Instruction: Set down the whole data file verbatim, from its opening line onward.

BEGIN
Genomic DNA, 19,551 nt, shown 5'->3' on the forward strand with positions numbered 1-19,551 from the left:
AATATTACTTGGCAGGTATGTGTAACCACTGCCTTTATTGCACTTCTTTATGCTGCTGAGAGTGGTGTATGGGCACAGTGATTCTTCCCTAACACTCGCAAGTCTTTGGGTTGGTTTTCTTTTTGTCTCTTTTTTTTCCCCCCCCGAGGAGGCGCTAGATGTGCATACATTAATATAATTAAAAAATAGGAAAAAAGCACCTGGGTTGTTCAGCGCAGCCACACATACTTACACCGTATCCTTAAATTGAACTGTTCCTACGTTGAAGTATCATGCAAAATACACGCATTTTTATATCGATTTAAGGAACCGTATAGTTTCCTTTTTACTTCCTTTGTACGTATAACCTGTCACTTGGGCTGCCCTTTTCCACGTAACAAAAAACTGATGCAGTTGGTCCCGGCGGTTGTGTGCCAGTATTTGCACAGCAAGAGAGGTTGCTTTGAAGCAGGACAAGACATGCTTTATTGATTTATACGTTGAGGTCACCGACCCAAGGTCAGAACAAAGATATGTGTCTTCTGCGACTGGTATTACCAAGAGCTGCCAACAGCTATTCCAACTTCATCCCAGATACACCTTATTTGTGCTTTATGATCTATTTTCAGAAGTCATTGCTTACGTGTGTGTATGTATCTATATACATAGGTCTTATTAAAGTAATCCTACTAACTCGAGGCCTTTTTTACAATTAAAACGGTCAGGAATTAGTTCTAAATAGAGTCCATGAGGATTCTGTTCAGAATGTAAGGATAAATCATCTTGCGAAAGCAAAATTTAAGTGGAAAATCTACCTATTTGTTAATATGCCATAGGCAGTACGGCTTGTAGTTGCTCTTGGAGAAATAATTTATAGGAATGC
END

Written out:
Genomic DNA, 19,551 nt, shown 5'->3' on the forward strand with positions numbered 1-19,551 from the left:
AATATTACTTGGCAGGTATGTGTAACCACTGCCTTTATTGCACTTCTTTATGCTGCTGAGAGTGGTGTATGGGCACAGTGATTCTTCCCTAACACTCGCAAGTCTTTGGGTTGGTTTTCTTTTTGTCTCTTTTTTTTCCCCCCCCGAGGAGGCGCTAGATGTGCATACATTAATATAATTAAAAAATAGGAAAAAAGCACCTGGGTTGTTCAGCGCAGCCACACATACTTACACCGTATCCTTAAATTGAACTGTTCCTACGTTGAAGTATCATGCAAAATACACGCATTTTTATATCGATTTAAGGAACCGTATAGTTTCCTTTTTACTTCCTTTGTACGTATAACCTGTCACTTGGGCTGCCCTTTTCCACGTAACAAAAAACTGATGCAGTTGGTCCCGGCGGTTGTGTGCCAGTATTTGCACAGCAAGAGAGGTTGCTTTGAAGCAGGACAAGACATGCTTTATTGATTTATACGTTGAGGTCACCGACCCAAGGTCAGAACAAAGATATGTGTCTTCTGCGACTGGTATTACCAAGAGCTGCCAACAGCTATTCCAACTTCATCCCAGATACACCTTATTTGTGCTTTATGATCTATTTTCAGAAGTCATTGCTTACGTGTGTGTATGTATCTATATACATAGGTCTTATTAAAGTAATCCTACTAACTCGAGGCCTTTTTTACAATTAAAACGGTCAGGAATTAGTTCTAAATAGAGTCCATGAGGATTCTGTTCAGAATGTAAGGATAAATCATCTTGCGAAAGCAAAATTTAAGTGGAAAATCTACCTATTTGTTAATATGCCATAGGCAGTACGGCTTGTAGTTGCTCTTGGAGAAATAATTTATAGGAATGC